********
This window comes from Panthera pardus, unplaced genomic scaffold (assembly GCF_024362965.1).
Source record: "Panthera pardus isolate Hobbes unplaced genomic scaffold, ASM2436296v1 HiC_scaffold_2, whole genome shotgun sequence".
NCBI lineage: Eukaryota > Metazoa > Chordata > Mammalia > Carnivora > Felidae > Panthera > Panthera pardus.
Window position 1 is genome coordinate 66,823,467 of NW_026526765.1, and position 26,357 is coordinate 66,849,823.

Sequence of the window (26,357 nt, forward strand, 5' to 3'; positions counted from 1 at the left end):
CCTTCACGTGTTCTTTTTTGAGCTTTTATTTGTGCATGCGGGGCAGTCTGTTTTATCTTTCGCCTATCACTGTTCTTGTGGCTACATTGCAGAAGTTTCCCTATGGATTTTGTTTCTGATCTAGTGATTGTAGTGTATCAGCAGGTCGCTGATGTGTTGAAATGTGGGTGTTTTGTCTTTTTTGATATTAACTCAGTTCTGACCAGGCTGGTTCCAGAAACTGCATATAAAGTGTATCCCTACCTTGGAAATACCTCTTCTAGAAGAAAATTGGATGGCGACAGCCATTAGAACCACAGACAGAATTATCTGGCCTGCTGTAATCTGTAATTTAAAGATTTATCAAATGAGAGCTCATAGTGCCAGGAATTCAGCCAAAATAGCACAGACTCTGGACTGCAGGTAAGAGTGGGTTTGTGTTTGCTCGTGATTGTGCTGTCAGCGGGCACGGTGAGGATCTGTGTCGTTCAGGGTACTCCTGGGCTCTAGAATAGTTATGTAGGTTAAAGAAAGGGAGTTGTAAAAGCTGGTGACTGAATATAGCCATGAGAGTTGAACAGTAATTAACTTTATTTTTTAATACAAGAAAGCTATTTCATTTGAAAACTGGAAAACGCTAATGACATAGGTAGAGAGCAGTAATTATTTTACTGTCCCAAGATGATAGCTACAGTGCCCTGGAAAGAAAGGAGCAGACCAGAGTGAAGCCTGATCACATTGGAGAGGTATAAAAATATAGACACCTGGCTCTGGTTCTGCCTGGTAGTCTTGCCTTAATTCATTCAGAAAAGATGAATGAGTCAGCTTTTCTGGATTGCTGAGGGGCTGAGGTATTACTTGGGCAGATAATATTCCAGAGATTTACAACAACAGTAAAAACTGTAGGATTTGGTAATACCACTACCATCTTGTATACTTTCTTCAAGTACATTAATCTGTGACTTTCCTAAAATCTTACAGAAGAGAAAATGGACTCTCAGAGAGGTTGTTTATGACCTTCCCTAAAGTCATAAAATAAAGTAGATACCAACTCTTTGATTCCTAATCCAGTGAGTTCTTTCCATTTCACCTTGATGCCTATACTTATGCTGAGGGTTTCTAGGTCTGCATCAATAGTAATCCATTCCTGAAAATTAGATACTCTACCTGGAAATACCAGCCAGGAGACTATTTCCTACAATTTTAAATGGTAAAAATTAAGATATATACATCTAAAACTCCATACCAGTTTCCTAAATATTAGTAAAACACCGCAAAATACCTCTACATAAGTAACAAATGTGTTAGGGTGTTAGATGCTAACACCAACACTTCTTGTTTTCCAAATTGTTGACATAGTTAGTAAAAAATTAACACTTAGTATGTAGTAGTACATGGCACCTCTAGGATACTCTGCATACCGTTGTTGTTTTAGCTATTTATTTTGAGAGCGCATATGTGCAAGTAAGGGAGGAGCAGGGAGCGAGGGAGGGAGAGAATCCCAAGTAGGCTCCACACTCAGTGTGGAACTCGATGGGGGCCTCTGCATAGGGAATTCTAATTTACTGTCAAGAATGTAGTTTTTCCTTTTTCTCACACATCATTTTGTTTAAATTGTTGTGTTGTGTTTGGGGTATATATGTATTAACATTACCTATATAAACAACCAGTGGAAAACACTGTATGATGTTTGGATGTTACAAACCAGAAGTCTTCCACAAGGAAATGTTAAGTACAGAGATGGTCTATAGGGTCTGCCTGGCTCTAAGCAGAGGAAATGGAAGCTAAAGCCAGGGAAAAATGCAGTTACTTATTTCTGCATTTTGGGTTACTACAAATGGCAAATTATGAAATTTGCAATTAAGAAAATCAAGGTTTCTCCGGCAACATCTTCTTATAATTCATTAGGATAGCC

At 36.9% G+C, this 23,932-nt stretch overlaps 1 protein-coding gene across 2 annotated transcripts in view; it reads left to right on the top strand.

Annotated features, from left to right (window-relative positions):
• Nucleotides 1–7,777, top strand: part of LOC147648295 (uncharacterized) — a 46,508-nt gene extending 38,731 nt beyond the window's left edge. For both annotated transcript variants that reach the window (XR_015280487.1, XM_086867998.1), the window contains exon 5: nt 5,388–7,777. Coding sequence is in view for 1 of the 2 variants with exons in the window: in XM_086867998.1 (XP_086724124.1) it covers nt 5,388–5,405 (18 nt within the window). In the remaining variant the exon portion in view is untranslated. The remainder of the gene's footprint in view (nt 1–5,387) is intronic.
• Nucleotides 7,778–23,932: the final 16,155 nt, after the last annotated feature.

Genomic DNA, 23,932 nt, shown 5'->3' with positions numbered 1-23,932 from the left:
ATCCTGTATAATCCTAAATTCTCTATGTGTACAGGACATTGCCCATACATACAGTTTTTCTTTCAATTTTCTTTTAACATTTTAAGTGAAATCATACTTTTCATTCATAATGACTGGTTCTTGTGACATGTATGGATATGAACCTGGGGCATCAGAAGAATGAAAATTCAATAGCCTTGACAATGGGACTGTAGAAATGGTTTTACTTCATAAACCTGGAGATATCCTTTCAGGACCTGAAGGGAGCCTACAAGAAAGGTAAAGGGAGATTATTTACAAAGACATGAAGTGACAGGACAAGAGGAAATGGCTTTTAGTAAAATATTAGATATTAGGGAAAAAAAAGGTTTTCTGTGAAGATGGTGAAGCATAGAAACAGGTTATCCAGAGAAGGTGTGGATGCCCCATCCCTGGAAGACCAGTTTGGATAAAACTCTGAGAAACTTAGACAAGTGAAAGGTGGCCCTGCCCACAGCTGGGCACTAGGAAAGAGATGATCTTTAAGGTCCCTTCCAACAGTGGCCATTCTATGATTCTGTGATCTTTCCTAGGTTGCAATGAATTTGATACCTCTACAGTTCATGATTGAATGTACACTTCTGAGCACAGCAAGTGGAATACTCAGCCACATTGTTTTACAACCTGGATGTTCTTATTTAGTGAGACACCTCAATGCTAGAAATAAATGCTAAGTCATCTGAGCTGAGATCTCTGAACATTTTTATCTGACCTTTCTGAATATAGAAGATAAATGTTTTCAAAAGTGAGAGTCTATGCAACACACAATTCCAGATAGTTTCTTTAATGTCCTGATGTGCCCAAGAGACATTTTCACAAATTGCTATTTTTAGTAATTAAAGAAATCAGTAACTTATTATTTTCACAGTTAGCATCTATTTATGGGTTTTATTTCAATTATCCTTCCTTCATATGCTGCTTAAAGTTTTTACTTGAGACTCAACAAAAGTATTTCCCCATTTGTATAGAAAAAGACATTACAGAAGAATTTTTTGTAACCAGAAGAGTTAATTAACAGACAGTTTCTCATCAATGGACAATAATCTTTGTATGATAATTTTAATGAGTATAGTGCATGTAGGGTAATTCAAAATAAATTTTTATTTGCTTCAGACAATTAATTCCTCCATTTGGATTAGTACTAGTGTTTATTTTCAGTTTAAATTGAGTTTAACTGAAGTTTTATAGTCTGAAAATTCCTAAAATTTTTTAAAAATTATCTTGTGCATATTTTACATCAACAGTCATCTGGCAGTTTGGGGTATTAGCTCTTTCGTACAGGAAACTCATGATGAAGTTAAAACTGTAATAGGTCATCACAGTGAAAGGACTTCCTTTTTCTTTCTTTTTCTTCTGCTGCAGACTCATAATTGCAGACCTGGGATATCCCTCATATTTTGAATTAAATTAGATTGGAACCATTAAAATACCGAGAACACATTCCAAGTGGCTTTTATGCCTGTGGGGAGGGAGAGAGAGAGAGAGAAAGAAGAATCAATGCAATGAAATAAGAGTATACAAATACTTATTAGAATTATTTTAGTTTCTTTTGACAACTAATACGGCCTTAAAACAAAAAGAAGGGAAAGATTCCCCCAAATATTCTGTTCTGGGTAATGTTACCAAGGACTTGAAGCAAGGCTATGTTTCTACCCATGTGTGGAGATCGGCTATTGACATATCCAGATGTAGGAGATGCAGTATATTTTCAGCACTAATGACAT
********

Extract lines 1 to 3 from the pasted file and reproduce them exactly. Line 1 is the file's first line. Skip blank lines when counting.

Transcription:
This window comes from Panthera pardus, unplaced genomic scaffold (assembly GCF_024362965.1).
Source record: "Panthera pardus isolate Hobbes unplaced genomic scaffold, ASM2436296v1 HiC_scaffold_2, whole genome shotgun sequence".
NCBI lineage: Eukaryota > Metazoa > Chordata > Mammalia > Carnivora > Felidae > Panthera > Panthera pardus.